Back at practice, freshman John Walsh, a former high-school midfielder whom Tierney has converted to defense, throws a pass to another freshman, goalie Trevor Tierney (the coach's son), who has run out of the goal area looking for a pass. Such passes are dangerous both to the goalie, who may be clobbered by an opposing attackman, and to the defense, which risks giving up a goal if the opposition intercepts the ball with the goalie out of position.

Both players have made fundamental mistakes, and their inexperience is no excuse. The coach lets them know it. "One's dumber than the next!" he yells. "Trevor, stay in the crease. John, just because he leaves the crease, don't be dumb enough to throw it to him." Learning to pay attention to such details is a critical part of the team's success, but many of Tierney's players find it difficult to accept the criticism the coach doles out as he teaches. "You're working as hard as you can, but you've got someone who's riding you really hard," says Wolf. "You have to step outside yourself and listen to what he's saying."

The coach concentrates on criticizing the play, not the player: "You always have to remember when you go after a guy to tell him that it's not personal. You make sure to pat that guy on the back after he makes a good play."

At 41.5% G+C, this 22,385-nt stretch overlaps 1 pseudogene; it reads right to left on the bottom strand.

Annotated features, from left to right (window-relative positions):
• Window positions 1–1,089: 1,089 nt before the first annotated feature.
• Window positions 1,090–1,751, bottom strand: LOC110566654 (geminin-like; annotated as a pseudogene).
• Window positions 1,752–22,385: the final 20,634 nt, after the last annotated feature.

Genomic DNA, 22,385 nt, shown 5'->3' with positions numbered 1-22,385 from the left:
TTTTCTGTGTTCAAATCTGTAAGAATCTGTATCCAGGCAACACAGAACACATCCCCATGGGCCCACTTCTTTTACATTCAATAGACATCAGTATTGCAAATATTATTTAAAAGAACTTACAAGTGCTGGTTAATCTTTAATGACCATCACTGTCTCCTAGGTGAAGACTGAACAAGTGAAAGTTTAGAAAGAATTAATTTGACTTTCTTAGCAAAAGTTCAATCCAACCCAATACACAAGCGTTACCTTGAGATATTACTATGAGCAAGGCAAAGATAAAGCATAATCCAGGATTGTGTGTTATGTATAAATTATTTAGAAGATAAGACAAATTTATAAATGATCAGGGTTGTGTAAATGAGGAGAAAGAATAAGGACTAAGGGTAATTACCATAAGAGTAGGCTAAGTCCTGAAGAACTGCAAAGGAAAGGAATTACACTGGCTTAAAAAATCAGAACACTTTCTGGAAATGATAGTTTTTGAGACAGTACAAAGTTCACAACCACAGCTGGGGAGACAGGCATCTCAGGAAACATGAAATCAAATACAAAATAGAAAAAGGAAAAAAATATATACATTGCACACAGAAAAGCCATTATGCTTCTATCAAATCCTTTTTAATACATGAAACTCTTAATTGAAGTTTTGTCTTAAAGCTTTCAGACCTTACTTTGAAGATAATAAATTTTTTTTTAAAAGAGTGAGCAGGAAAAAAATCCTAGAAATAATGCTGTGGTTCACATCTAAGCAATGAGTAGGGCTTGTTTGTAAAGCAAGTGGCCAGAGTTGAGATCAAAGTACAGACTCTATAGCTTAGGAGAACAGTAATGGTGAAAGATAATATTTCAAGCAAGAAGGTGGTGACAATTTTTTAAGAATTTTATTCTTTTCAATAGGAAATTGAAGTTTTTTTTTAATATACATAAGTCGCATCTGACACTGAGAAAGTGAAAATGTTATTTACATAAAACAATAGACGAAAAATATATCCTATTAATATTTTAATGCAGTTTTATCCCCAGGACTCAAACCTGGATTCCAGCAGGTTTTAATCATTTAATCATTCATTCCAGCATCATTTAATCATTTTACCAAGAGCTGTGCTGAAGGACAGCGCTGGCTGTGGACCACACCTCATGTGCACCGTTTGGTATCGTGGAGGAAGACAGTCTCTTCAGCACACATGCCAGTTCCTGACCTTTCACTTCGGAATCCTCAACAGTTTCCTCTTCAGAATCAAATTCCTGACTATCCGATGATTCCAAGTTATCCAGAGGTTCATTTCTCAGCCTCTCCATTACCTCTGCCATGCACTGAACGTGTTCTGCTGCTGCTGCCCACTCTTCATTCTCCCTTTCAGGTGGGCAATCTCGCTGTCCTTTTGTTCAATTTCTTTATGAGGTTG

And the screaming? Tierney says his intensity is a vital part of his persona: "My fear is that it's not in my nature ever to be a mellow coach. If I stopped being emotional, would it mean that I've lost my love for coaching the game?" But he has learned to use his intensity more selectively. "At some point, you get tired of yelling and screaming. I think I'm more aware of who needs it when."

At some point, most players learn how to deal with the coach's ranting. One who did was midfielder Craig Katz '97. At a practice last year, Katz remembers, Tierney yelled at him for making a mistake during a defensive drill. "Two minutes later he was rotating the midfielders in and out, and he turned to me and said, 'Craig, have you done this drill yet?' That's when it hit me that he doesn't remember who he's yelled at or why," says Katz. "About a week later he asked me why I thought I was playing better, and I said, 'I finally learned to ignore your yelling at me. You never remember why you're screaming, anyway.'" For his part, Tierney says his short memory is an advantage: "It's not important to remember who you yelled at, as long as he remembers what you yelled about, and the team remembers."